Another element of Florida law is that the dealer fee must be included in the price of a specific advertised car. This law is simply being ignored by many car dealers. If you doubt this, just pick up a copy of any local Florida news paper and read the fine print in the car ads. In my local paper, The Palm Beach Post, about half the ads do not include the dealer fee in the price. But, even if it is included, it’s still a “gotcha”. That’s because dealers will advertise just one, or maybe two, cars at that price. That number that you see next to the picture of the car is the stock number of one particular vehicle. You have two chances of buying that particular car…slim and none. In the first place there’s only one or two of these cars and in the second place the salesman is typically paid no commission for selling this car. How can you believe him when he says, “That car has been sold”? If you don’t believe him what is there you can do about it? The salesman will tell you that he can show you one exactly like it. The only problem now is that the dealer can legally add the dealer fee to the advertised price you are expecting because it was not the advertised car. Of course, that’s the whole idea behind the ad.

Another Florida law associated with dealer fees is that the dealer must charge every customer the dealer fee if he charges just one customer. This is a really stupid law that probably was well intended when it was passed. It’s stupid because it provides the dealer with an excuse when the occasional astute car buyer spots the fact that the dealer fee is really only more profit for the dealer and not an official fee. The salesman tells the objecting customer, “I’m sorry but Florida law prohibits us from removing the dealer fee from our invoice”. This is only technically true because the salesman can always decrease the price of the car by the amount of the dealer fee which is perfectly legal. This almost never happens because salesmen are not paid on the profit the dealer realizes from the dealer fee. They typically earn 25% of the profit on the car. If the salesman reduces the price of the car by the amount of the dealer fee, 25% of that amount comes out of his pocket.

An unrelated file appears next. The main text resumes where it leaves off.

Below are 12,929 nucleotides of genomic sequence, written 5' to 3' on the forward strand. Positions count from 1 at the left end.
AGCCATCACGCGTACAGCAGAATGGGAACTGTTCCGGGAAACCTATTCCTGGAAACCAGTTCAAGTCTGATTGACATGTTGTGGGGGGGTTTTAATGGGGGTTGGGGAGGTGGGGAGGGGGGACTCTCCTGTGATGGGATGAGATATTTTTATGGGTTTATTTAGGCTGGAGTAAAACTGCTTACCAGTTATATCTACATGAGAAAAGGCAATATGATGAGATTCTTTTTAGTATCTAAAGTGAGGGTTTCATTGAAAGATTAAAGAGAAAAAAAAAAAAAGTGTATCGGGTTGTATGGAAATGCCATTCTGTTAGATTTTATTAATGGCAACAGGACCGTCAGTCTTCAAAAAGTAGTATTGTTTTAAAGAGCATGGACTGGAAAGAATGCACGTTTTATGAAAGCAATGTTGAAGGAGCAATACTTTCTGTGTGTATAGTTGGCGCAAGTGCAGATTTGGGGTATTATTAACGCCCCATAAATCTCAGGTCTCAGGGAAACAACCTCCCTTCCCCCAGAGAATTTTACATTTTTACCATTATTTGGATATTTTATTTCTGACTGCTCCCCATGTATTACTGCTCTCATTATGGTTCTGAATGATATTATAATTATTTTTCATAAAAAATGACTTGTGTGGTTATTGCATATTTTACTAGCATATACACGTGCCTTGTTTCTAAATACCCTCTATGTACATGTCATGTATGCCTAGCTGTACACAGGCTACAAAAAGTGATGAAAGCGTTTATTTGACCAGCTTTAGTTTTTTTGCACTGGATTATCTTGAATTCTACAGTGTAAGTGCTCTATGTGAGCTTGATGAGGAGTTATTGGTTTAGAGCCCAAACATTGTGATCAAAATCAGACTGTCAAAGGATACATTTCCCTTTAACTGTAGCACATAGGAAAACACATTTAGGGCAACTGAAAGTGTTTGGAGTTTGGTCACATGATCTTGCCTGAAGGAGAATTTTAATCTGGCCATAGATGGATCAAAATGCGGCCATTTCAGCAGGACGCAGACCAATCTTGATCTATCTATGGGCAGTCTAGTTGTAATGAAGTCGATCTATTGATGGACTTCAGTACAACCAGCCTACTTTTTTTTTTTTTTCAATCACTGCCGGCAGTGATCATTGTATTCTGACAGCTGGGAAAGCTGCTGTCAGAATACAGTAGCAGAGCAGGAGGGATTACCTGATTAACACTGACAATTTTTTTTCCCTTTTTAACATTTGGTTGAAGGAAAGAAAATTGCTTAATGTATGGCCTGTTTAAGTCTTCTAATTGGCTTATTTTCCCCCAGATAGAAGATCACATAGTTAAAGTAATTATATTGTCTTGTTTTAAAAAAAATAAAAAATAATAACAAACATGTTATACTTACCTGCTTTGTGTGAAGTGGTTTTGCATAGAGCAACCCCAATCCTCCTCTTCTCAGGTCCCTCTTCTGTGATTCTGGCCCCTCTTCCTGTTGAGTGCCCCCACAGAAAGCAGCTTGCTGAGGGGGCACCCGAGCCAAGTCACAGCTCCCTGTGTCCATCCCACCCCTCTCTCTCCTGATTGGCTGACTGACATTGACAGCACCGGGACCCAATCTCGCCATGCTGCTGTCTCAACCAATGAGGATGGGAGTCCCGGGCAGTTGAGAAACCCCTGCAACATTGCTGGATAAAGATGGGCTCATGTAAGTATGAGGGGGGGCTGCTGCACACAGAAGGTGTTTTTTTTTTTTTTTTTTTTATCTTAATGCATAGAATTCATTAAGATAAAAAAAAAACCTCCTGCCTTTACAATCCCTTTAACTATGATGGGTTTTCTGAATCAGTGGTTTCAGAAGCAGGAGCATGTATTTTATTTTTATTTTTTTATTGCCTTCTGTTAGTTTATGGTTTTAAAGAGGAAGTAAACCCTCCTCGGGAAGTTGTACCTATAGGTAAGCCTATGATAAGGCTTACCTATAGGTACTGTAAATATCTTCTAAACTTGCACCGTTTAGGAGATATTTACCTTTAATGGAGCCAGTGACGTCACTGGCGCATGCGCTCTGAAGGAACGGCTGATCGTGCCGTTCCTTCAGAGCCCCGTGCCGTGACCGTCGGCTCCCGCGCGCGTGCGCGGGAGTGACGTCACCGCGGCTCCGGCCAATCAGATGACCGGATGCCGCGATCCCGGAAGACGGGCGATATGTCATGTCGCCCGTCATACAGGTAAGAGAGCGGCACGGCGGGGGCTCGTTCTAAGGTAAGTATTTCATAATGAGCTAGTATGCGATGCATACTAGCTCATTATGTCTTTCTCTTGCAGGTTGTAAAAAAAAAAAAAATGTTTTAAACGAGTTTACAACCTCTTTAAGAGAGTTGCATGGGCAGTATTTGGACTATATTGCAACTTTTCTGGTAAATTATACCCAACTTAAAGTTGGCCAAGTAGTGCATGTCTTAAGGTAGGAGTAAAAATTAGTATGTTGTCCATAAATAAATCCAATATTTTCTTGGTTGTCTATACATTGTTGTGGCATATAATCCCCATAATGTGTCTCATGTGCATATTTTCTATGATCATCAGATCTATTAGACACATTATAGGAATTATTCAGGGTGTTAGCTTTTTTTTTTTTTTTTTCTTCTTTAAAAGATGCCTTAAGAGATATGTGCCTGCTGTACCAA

Now, I have a confession to make. I know of only one other dealer in South Florida that doesn’t charge a dealer fee…Sawgrass Ford. Since I stopped charging a dealer fee several years ago my business has soared. I’m making less on each car but I’m selling a lot more cars. I have a huge competitive advantage over virtually every car dealer in Florida. My confession is this. I truly have mixed emotions [Like seeing your mother-in-law drive your new Lexus Ls 460 over a cliff] about Ken Pruitt and his Senate Committee succeeding in making dealer fees illegal. On the one hand, I know it’s the right thing to do because the dealer fee is a deceptive sales practice. On the other hand, banning the dealer fee removes a great competitive advantage.